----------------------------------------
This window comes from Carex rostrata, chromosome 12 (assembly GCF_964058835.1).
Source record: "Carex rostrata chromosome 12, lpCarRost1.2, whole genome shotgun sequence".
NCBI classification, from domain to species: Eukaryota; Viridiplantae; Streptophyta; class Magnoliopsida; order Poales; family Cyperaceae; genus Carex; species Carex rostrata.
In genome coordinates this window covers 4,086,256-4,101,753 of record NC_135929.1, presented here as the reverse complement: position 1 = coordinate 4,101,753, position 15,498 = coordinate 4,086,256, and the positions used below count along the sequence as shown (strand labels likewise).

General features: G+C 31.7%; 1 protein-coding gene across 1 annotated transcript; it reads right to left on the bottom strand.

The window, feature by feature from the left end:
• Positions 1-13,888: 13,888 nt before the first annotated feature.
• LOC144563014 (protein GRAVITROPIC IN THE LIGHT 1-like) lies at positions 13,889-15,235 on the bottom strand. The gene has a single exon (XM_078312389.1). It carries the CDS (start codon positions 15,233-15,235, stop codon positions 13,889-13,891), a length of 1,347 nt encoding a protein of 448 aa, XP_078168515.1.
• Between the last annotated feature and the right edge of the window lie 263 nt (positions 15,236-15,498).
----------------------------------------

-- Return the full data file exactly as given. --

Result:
This window comes from Carex rostrata, chromosome 12 (assembly GCF_964058835.1).
Source record: "Carex rostrata chromosome 12, lpCarRost1.2, whole genome shotgun sequence".
NCBI classification, from domain to species: Eukaryota; Viridiplantae; Streptophyta; class Magnoliopsida; order Poales; family Cyperaceae; genus Carex; species Carex rostrata.
In genome coordinates this window covers 4,086,256-4,101,753 of record NC_135929.1, presented here as the reverse complement: position 1 = coordinate 4,101,753, position 15,498 = coordinate 4,086,256, and the positions used below count along the sequence as shown (strand labels likewise).

General features: G+C 31.7%; 1 protein-coding gene across 1 annotated transcript; it reads right to left on the bottom strand.

The window, feature by feature from the left end:
• Positions 1-13,888: 13,888 nt before the first annotated feature.
• LOC144563014 (protein GRAVITROPIC IN THE LIGHT 1-like) lies at positions 13,889-15,235 on the bottom strand. The gene has a single exon (XM_078312389.1). It carries the CDS (start codon positions 15,233-15,235, stop codon positions 13,889-13,891), a length of 1,347 nt encoding a protein of 448 aa, XP_078168515.1.
• Between the last annotated feature and the right edge of the window lie 263 nt (positions 15,236-15,498).